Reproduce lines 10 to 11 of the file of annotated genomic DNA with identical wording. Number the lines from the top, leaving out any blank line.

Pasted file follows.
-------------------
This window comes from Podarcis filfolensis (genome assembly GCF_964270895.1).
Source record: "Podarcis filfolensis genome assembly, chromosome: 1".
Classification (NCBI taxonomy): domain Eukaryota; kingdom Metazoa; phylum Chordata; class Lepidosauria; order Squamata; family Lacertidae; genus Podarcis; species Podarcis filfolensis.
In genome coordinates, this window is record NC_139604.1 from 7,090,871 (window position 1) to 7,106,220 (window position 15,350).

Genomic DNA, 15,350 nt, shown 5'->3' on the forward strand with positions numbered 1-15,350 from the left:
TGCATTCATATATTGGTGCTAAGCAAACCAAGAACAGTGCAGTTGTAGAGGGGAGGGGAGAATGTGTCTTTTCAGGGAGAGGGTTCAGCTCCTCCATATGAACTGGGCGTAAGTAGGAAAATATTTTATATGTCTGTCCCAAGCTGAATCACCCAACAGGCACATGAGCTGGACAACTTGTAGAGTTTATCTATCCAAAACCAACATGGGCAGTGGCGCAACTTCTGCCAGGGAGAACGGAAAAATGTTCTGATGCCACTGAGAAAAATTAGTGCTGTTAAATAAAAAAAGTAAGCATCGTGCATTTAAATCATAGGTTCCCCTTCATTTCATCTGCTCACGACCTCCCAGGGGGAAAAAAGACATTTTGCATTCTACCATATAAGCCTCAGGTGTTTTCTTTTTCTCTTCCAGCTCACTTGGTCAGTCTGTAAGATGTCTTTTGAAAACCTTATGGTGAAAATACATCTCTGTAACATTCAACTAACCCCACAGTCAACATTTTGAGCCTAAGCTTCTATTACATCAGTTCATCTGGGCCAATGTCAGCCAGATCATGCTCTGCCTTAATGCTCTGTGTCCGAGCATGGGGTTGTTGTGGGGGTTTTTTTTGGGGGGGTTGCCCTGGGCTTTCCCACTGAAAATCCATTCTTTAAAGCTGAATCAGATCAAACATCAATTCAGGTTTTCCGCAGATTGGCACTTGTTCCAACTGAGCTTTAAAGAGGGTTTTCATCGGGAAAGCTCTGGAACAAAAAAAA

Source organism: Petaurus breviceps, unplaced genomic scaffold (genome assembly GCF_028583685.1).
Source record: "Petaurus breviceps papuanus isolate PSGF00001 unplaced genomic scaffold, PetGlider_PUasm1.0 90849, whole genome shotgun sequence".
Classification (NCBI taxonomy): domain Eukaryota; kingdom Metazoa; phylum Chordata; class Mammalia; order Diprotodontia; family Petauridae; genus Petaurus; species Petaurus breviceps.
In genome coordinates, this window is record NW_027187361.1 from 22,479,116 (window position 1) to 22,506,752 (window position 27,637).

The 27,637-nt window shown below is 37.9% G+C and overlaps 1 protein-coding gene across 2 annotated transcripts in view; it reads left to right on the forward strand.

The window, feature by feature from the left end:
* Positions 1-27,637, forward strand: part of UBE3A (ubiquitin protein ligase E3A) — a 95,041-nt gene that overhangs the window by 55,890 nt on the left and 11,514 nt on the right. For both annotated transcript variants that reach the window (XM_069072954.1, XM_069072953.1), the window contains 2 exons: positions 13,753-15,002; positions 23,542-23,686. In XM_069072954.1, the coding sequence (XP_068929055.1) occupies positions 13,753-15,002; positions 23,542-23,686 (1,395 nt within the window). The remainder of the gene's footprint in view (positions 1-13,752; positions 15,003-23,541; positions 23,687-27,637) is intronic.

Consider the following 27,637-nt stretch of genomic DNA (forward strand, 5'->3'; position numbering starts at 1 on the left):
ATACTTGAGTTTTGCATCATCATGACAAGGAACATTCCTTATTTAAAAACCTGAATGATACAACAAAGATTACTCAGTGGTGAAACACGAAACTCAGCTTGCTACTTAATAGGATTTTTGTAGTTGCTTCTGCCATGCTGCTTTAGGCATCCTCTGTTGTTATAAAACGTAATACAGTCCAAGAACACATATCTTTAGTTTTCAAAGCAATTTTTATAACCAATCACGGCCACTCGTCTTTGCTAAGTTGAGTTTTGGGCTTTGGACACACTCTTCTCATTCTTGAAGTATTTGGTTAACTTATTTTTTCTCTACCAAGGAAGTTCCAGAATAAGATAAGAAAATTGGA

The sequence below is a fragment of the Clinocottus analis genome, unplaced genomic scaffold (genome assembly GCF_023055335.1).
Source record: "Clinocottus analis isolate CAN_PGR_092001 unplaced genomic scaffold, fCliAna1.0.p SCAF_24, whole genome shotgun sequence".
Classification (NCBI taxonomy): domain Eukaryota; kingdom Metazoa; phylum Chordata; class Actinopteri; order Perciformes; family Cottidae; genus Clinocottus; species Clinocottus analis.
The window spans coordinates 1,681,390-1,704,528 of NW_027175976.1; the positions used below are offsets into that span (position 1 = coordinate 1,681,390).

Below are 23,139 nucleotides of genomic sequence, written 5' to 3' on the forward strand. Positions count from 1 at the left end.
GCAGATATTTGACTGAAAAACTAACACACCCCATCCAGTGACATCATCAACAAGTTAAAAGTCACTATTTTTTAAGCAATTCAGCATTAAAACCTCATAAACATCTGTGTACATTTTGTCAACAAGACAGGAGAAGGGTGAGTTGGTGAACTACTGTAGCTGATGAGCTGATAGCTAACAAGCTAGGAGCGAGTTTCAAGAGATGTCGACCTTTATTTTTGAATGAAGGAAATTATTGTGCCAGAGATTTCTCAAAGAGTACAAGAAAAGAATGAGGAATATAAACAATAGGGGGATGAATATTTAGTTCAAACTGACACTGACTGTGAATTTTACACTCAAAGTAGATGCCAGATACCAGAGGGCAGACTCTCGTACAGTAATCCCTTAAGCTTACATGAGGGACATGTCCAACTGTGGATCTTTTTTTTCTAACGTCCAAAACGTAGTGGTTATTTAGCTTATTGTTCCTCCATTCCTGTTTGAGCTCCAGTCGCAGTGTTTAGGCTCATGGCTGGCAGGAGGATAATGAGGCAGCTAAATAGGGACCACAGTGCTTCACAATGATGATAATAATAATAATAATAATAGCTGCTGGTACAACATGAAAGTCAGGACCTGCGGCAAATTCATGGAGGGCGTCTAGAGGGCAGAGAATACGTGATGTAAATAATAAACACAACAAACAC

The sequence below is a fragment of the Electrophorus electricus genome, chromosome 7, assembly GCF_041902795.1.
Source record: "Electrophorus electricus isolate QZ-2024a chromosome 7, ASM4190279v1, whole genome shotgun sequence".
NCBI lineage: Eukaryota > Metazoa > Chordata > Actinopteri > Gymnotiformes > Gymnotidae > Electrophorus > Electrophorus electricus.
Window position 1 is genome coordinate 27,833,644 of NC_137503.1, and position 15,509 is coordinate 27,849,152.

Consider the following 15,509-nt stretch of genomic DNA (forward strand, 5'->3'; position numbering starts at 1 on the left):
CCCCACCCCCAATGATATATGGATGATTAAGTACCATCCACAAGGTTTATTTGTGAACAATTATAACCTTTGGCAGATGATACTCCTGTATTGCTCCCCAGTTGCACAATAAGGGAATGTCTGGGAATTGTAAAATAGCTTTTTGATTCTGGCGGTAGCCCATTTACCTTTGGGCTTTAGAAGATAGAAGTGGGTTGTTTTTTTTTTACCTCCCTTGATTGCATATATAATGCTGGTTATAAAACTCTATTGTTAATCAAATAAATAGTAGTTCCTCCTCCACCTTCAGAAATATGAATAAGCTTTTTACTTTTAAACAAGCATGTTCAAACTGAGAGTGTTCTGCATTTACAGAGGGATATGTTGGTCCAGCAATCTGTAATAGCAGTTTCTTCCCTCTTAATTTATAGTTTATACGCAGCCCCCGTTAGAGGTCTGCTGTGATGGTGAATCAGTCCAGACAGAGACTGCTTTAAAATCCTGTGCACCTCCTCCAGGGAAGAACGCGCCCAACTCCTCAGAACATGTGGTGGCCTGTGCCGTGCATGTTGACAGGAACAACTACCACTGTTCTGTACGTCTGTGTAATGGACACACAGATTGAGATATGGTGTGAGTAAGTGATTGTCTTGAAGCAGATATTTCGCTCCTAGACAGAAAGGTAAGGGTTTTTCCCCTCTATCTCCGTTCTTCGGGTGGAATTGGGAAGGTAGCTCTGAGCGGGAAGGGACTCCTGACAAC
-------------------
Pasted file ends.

In genome coordinates, this window is record NW_027187361.1 from 22,479,116 (window position 1) to 22,506,752 (window position 27,637).

The 27,637-nt window shown below is 37.9% G+C and overlaps 1 protein-coding gene across 2 annotated transcripts in view; it reads left to right on the forward strand.